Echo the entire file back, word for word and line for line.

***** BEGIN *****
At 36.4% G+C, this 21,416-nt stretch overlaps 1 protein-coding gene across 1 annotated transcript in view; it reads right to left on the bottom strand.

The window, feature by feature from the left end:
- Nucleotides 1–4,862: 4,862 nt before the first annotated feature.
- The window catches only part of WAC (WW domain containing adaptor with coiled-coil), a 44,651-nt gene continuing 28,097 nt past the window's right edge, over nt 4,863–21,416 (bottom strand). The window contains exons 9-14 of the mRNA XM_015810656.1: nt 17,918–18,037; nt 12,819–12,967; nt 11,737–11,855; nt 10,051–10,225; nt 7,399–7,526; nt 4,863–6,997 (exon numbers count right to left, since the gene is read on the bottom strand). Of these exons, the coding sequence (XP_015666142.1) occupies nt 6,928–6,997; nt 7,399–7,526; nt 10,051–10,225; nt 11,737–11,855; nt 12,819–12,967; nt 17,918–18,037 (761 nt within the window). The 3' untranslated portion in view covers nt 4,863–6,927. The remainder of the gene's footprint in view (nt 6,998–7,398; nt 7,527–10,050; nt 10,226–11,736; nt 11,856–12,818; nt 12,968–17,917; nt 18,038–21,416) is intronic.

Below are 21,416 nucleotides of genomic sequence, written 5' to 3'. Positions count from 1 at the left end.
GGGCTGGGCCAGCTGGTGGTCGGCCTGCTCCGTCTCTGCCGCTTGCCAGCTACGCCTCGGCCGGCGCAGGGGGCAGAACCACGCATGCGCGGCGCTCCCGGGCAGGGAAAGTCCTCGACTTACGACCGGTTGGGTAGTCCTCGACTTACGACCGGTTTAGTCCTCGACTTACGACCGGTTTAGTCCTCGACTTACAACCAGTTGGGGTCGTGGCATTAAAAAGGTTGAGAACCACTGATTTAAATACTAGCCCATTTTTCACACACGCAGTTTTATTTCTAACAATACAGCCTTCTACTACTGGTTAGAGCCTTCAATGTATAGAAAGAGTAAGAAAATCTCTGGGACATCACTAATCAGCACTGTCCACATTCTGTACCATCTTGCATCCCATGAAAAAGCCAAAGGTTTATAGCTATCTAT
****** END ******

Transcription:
At 36.4% G+C, this 21,416-nt stretch overlaps 1 protein-coding gene across 1 annotated transcript in view; it reads right to left on the bottom strand.

The window, feature by feature from the left end:
- Nucleotides 1–4,862: 4,862 nt before the first annotated feature.
- The window catches only part of WAC (WW domain containing adaptor with coiled-coil), a 44,651-nt gene continuing 28,097 nt past the window's right edge, over nt 4,863–21,416 (bottom strand). The window contains exons 9-14 of the mRNA XM_015810656.1: nt 17,918–18,037; nt 12,819–12,967; nt 11,737–11,855; nt 10,051–10,225; nt 7,399–7,526; nt 4,863–6,997 (exon numbers count right to left, since the gene is read on the bottom strand). Of these exons, the coding sequence (XP_015666142.1) occupies nt 6,928–6,997; nt 7,399–7,526; nt 10,051–10,225; nt 11,737–11,855; nt 12,819–12,967; nt 17,918–18,037 (761 nt within the window). The 3' untranslated portion in view covers nt 4,863–6,927. The remainder of the gene's footprint in view (nt 6,998–7,398; nt 7,527–10,050; nt 10,226–11,736; nt 11,856–12,818; nt 12,968–17,917; nt 18,038–21,416) is intronic.

Below are 21,416 nucleotides of genomic sequence, written 5' to 3'. Positions count from 1 at the left end.
GGGCTGGGCCAGCTGGTGGTCGGCCTGCTCCGTCTCTGCCGCTTGCCAGCTACGCCTCGGCCGGCGCAGGGGGCAGAACCACGCATGCGCGGCGCTCCCGGGCAGGGAAAGTCCTCGACTTACGACCGGTTGGGTAGTCCTCGACTTACGACCGGTTTAGTCCTCGACTTACGACCGGTTTAGTCCTCGACTTACAACCAGTTGGGGTCGTGGCATTAAAAAGGTTGAGAACCACTGATTTAAATACTAGCCCATTTTTCACACACGCAGTTTTATTTCTAACAATACAGCCTTCTACTACTGGTTAGAGCCTTCAATGTATAGAAAGAGTAAGAAAATCTCTGGGACATCACTAATCAGCACTGTCCACATTCTGTACCATCTTGCATCCCATGAAAAAGCCAAAGGTTTATAGCTATCTAT